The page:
CASE 14261 Published on 29.11.2016

Tuberculous meningitis: MRI findings.



Case Type

Clinical Cases


Anastasia Zikou, Olga Xiropotamou, Maria I Argyropoulou.

Department of Clinical Radiology,
Medical School of Ioannina, Greece.

55 years, female

Area of Interest Neuroradiology brain, Lung ; Imaging Technique MR, CT
Clinical History
A 55-year-old lady, with a previous history of pulmonary tuberculosis, was presented with fever and lethargy. Lumbar puncture was performed. The cerebrospinal fluid (CSF) showed pleocytosis, elevated protein level, low glucose level and positive acid-fast stain for tuberculous bacilli.
Imaging Findings
Brain MRI revealed hyperintensity on FLAIR images in the subarachnoid space of the basal cisterns and diffuse nodular meningeal enhancement on T1-weighted images after contrast administration (Fig. 1-3). X-ray and CT of the thorax showed right upper lobe consolidation with a cavity lesion and left upper lobe fibrosis associated with postprimary tuberculosis (Fig.4, 5). Six weeks after TB therapy, the follow up brain MRI reveal almost complete resolution of the pathologic meningeal enhancement (Fig.6).
Tuberculosis (TB) remains a major global problem and a public health issue of considerable magnitude in recent years. TB has shown resurgence in no endemic populations, a phenomenon that has been attributed to factors such as immigration and the human immunodeficiency virus [1-3]. Tuberculosis is predominantly caused by the organism mycobacterium tuberculosis and encompasses an enormously wide disease spectrum affecting multiple organs and body systems. Although mycobacterium tuberculosis can involve any organ, most commonly the lung, central nervous system (CNS) tuberculosis is the most devastating form of the disease. Approximately 10% of all patients with tuberculosis and up to 20% of patients with AIDS-related tuberculosis have CNS involvement which can result from either haematogenous spread from a distant systemic infection or can be secondary to rupture of a Rich focus or direct extension from CSF infection [3, 4]. Manifestations of the CNS tuberculosis include meningitis, tuberculoma, encephalitis, cerebritis, cerebral abscess and miliary tuberculosis. Tuberculous meningitis is the most common manifestation of CNS tuberculosis across all age groups [4]. Early diagnosis is important to reduce morbidity and mortality [2-3]. MRI with gadolinium administration is the modality of choice and imaging findings include abnormal nodular leptomeningeal enhancement, usually most pronounced in the basal cisterns [1-4]. The most common complication of tuberculous meningitis is communicating hydrocephalus and is caused by blockage of the basal cisterns by inflammatory exudates or sometimes, non-communicating hydrocephalus occurs due to the mass effect of a tuberculoma causing the obstruction of CSF flow [3]. Ischemic infarcts are also a common complication, mostly seen within the basal ganglia or internal capsule regions and resulting from vascular compression and occlusion of small perforating vessels [4]. Cranial nerve involvement occurs in 17%-70% of cases, most commonly affecting the second, third, fourth, and seventh cranial nerves [3-4]. In conclusion, tuberculous meningitis is a major cause of morbidity and mortality. Early diagnosis in tuberculous meningitis may prevent neurologic damage. Imaging studies are an important part of diagnosis and MR imaging should be performed as a first choice of imaging modalities in patients with tuberculous meningitis.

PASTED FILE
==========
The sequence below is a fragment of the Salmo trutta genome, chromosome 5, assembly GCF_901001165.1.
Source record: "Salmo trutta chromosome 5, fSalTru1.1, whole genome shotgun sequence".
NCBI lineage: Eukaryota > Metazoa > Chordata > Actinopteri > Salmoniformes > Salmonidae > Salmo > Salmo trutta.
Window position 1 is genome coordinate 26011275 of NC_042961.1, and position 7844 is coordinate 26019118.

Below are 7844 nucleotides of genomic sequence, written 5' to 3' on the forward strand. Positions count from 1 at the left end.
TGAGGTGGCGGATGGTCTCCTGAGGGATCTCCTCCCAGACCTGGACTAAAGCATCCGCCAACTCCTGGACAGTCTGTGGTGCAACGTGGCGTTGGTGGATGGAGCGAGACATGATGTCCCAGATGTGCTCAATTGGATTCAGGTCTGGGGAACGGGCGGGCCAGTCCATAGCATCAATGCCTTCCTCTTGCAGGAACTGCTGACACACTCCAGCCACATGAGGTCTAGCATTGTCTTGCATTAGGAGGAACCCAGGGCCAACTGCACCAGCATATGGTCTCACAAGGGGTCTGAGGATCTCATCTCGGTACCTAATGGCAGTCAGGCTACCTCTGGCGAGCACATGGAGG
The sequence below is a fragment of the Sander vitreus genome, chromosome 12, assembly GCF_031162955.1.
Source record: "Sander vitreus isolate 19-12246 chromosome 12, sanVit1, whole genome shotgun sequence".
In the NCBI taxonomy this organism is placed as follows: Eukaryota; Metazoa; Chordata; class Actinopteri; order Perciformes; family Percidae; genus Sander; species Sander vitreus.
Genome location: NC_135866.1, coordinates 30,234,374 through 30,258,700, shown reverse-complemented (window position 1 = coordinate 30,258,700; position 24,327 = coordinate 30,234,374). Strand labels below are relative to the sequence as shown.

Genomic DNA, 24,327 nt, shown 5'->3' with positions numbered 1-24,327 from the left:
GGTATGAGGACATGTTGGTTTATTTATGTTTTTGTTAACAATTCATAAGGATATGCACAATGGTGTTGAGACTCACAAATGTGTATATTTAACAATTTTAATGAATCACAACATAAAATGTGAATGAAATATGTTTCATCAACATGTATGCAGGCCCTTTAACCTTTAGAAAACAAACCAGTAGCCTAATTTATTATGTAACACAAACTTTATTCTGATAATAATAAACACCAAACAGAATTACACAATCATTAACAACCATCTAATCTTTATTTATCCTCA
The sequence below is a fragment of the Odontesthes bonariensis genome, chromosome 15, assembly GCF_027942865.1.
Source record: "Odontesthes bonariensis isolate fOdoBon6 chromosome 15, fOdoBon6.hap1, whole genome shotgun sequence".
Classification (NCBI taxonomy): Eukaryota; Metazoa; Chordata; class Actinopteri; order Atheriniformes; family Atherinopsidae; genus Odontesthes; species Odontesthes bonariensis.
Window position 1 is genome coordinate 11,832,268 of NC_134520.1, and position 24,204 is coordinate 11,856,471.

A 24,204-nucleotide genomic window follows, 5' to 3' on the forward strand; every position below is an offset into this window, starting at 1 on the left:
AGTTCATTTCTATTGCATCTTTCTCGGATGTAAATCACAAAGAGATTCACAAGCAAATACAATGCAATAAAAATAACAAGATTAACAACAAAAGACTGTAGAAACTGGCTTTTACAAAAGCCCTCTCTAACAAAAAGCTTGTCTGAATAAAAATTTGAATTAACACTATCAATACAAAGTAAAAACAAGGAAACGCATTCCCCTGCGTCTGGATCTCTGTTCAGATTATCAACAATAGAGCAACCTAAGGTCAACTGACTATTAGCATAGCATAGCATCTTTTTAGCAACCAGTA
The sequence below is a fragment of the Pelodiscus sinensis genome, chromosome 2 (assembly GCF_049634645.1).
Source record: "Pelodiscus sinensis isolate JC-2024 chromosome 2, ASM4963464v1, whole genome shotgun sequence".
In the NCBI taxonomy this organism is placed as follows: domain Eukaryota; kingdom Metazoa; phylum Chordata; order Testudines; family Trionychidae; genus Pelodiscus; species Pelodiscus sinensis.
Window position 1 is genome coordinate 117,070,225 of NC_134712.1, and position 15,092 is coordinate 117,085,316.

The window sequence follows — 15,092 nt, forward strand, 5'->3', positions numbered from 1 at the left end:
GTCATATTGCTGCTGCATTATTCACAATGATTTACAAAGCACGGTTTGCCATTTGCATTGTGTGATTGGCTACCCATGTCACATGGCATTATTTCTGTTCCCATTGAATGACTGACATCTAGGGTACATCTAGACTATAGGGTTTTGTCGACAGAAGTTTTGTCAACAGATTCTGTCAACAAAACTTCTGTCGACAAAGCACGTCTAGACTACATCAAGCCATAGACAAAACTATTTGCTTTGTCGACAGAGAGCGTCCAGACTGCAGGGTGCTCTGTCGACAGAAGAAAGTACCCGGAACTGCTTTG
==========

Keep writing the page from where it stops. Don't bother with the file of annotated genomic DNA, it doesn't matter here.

Differential Diagnosis List
Tuberculous meningitis
Brucellosis meningitis
Final Diagnosis
Tuberculous meningitis
Case information
DOI: 10.1594/EURORAD/CASE.14261
ISSN: 1563-4086